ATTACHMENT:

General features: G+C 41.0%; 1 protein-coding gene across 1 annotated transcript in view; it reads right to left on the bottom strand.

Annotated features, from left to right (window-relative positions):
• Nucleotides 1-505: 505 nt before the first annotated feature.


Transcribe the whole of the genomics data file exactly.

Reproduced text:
General features: G+C 41.0%; 1 protein-coding gene across 1 annotated transcript in view; it reads right to left on the bottom strand.

Annotated features, from left to right (window-relative positions):
• Nucleotides 1-505: 505 nt before the first annotated feature.